CRISPR Hack Improves Gene Silencing Frequency to 95%
Unhappy with the 60-70% gene silencing success rate of CRISPR/Cas9, researchers have come up with an innovative hack to 21st century’s biggest find, improving gene silencing frequency to a whopping 95%.
Researchers at Gladstone Institutes have shown success in turning off certain genes in induced pluripotent stem cells (iPSCs) for the very first time using a hacked CRISPR/Cas9 system. Called the CRISPRi system (since adding an “i” to anything significantly improves it). Researchers led by published their finding in Cell Stem Cell. CRISPRi showed success in silencing genes in iPSCs and heart cells created from iPSCs, with a higher success rate than just CRISPR/Cas9 system.
Unlike the CRISPR/Cas9 system where the combination is used to delete specific genes from the DNA, the CRISPRi system merely blocks this particular gene by sticking to it. This simple yet innovative hack has shown to be more effective at silencing the gene than trying to slice the gene out, where the effectivity falls to 60-70%. Cas9 is used but in its deactivated form along with a protein inhibitor called KRAB, together resulting in a more consistent performance, which could lead to reproducible results. It was shown to be more tightly bounded to the gene, akin to a software hack that only gives the intended result without the desired action.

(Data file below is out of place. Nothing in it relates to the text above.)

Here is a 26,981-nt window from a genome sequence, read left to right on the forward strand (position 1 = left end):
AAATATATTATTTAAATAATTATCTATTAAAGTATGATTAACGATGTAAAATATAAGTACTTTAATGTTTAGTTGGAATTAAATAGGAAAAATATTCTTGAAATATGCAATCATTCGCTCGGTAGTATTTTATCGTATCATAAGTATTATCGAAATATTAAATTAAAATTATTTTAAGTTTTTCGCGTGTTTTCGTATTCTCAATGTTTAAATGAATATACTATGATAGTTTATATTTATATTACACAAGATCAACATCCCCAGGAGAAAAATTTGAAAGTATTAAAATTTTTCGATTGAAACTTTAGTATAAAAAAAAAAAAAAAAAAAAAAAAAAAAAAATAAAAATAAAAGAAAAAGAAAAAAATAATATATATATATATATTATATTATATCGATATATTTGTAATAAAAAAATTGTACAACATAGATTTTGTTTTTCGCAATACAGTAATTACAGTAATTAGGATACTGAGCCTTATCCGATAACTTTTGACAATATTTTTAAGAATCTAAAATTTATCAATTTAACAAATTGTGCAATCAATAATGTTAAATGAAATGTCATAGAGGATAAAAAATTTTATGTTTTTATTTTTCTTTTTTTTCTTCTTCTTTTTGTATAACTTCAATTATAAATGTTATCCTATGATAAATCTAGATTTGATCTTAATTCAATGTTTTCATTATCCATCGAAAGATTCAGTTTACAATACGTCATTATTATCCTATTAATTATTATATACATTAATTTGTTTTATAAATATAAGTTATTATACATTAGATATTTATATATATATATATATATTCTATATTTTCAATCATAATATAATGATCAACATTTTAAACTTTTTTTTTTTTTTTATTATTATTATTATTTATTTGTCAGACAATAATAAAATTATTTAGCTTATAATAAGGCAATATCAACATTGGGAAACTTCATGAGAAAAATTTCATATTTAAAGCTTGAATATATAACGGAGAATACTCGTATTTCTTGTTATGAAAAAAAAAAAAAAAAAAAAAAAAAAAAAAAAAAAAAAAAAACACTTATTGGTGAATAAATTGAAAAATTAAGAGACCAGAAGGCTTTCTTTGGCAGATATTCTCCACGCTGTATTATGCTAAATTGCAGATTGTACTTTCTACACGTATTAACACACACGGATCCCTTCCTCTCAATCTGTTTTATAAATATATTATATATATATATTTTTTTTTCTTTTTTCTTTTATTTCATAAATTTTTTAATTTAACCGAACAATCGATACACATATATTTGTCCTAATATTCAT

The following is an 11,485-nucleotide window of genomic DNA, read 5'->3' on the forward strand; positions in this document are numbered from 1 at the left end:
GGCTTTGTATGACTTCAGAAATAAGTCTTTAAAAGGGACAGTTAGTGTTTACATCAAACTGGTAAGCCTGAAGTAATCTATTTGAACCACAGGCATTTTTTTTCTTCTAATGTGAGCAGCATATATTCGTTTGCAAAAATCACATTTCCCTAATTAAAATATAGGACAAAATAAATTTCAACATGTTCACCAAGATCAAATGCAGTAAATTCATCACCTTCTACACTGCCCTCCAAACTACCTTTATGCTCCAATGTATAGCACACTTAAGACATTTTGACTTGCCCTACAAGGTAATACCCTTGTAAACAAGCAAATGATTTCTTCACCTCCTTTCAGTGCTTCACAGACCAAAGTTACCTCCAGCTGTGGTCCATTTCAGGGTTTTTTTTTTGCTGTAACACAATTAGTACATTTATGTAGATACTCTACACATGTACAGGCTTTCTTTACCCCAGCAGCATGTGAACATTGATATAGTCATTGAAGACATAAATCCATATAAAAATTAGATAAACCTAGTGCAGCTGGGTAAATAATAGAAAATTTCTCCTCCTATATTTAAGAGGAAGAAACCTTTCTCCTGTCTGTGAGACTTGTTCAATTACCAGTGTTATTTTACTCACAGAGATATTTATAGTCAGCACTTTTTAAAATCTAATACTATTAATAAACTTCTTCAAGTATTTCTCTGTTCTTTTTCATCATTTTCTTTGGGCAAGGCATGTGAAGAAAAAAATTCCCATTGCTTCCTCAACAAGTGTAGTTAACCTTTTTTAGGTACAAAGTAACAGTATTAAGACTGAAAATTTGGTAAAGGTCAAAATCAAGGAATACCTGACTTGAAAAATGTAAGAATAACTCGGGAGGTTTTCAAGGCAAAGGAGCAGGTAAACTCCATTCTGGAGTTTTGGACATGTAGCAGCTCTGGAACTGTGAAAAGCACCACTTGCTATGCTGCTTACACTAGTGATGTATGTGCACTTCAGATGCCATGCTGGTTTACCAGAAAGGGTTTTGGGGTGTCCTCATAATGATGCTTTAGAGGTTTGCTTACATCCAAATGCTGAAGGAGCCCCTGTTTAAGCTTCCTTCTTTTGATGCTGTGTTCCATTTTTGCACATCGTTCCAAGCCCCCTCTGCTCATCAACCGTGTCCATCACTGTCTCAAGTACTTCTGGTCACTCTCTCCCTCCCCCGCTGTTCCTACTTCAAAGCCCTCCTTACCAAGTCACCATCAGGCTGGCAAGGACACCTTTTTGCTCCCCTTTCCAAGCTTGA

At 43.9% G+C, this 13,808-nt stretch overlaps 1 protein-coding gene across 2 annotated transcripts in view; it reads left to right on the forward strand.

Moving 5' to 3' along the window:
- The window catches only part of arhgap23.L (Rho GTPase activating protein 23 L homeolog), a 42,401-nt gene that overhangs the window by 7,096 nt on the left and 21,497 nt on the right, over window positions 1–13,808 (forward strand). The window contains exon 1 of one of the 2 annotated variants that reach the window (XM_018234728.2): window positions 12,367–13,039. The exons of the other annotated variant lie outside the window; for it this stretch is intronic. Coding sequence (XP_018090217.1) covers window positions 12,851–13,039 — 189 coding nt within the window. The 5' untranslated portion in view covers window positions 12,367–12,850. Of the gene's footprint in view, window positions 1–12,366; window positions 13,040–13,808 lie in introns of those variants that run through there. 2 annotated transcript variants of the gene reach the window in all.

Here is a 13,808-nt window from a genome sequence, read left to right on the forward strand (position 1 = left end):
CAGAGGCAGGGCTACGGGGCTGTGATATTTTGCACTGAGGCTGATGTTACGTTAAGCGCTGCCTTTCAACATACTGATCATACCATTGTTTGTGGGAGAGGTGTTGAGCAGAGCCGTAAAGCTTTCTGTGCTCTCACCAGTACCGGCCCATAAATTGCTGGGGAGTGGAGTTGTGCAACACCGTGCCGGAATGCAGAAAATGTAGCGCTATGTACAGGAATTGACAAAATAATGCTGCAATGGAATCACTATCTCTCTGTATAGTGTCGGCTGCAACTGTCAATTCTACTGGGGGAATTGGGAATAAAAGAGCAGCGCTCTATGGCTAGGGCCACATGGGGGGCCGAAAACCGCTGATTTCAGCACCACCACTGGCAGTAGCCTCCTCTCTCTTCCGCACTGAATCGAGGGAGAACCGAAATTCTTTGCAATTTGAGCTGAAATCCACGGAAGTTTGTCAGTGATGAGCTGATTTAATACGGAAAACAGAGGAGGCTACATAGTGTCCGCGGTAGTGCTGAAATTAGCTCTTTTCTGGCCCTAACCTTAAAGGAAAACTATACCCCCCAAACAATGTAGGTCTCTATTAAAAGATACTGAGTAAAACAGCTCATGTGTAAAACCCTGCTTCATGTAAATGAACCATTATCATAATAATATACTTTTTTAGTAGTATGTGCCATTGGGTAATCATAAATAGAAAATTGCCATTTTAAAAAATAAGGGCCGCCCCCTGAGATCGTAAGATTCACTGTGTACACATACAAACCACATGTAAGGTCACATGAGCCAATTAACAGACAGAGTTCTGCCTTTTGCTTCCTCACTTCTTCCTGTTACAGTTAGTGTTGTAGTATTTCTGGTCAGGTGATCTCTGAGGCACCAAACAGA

One of the biggest flaws of the 2013 discovered CRISPR-Cas9 was its undesired insertions or deletions to the cell’s genome, however, CRISPRi did not show any off-target changes in gene expression. This offers scientists a major technological advance in creating accurate cell models of genetic diseases.
Reversing Gene Silencing and Tuning Frequency
One another feature of CRISPRi is its ability to easily reverse gene silencing by removing the protein inhibitor. One another useful feature described in the paper is the ability to tune the frequency with which the bound genes are expressed, merely by changing the amount of chemicals added.
Source: CRISPR Interference Efficiently Induces Specific and Reversible Gene Silencing in Human iPSCs DOI: http://dx.doi.org/10.1016/j.stem.2016.01.022